I closed my eyes, took a deep breath, and tried to summon the energy to find hope in his hopeless situation.
“My friend, you are not going to be spending the rest of your life in ICE detention. One day you will wake up and it will be your Freedom Day – whether you are released or deported, you will be leaving detention and be back in the free world. When I was in the Army, we always kept a count of how much longer we would be wearing Uncle Sam’s green, and we expressed it as, ’39 days and a wake up.’ We just had to make it through 39 more days and then we would wake up and it would be Freedom Day, we would be heading home. And your situation is emotionally more difficult because you can’t count down the days, in ICE detention you have no idea how long it will be until you get a final decision in your case. But one thing is certain, every morning when you wake up, you are one day closer to your ‘and a wake up’ day, one day closer to Freedom Day.”
There was a long silence on the phone, then a rumble. “I’m going to write that down and put it over my bed,” he said. ‘One day closer to Freedom Day.’ Every morning, after I say my prayers, I’ll thank God that I am one day closer to Freedom Day. I love you, Mr. Bob.”
“I love you, my brother.”
He told me over the months that followed that every morning he took comfort in those words. He is out of detention, he is gone, deported, and I hope he is successfully hiding in Jamaica, I hope he is well. He remains in my heart
Which reminds me of this:
Dave Pierre was an ICE detainee who had been locked up for 1,144 days in ICE detention and he called me every Thursday. Over those years he was a prolific complaint writer and working with the me at the ABA we filed scores of complaints about conditions of detention in half a dozen different detention centers and he made positive changes in the facilities he was in, much to the chagrin of the facility staff and ICE officials. And then, out of nowhere, after nearly four years in detention, ICE released him one day with no explanation. After his release he came to the office and visited me and met with my interns to describe his ordeal.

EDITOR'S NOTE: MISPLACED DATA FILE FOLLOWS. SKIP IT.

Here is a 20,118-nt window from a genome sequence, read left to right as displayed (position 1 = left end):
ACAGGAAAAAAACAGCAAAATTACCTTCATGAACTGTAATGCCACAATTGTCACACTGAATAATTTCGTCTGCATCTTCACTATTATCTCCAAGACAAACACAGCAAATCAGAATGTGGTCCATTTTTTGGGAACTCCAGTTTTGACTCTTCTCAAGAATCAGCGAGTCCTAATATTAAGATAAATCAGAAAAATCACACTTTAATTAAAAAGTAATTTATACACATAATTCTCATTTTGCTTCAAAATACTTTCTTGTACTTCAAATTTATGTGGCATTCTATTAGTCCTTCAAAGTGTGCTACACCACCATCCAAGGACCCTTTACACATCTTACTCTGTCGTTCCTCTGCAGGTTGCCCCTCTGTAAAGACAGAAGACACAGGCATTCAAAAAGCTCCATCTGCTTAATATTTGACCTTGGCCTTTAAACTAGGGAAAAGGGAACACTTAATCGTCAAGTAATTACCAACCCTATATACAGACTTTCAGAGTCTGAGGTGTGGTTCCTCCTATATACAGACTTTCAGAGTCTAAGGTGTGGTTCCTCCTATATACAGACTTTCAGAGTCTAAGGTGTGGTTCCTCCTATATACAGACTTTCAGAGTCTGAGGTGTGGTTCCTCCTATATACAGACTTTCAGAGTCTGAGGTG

When we were all settled in a conference room, I reminded him that I had often kidded him about fighting deportation to the Caribbean island of Antigua. “People spend thousands of dollars to visit Antigua, Dave.”
“You are right, Mr. Bob. Thousands of tourists still come to Antigua, rich white people like you. Trust me, it is no vacation to be a black Antiguan in Antigua.”
You can hear an interview Dave Pierre on Democracy Now at: https://www.youtube.com/watch?v=EWHUfeKLamE
Finally, My Gratitude Board
While working at the ABA I put up one of those three-part folding cardboard displays like we used at the Middle School Science Fair, with the title, “Please post about anything you are grateful for.”
Over the next few weeks we collected the hilarious, and sometimes touching, variety of responses you would expect from a group of people who had spent decades involved in social justice work, and others whose work had taken them around the world. One I could relate to as a traveler was:
“I am grateful for a clean, available toilet just when I need it.”
But the one that broke my heart, in a sweet way, was:
“I am grateful there is a suicide hotline. I am even more grateful that my sister found it.”
When I think back on these detainees, and the 38,000+ who are sitting behind bars as you read this, I would ask you, if you are so inclined, to say a prayer for those who have lost hope and are trying to hold back tears, trying to hold on for one more day. I hope their freedom day comes quickly and when they stand in the sunlight again they can let go of the pain and discover the rainbow that follows the storm.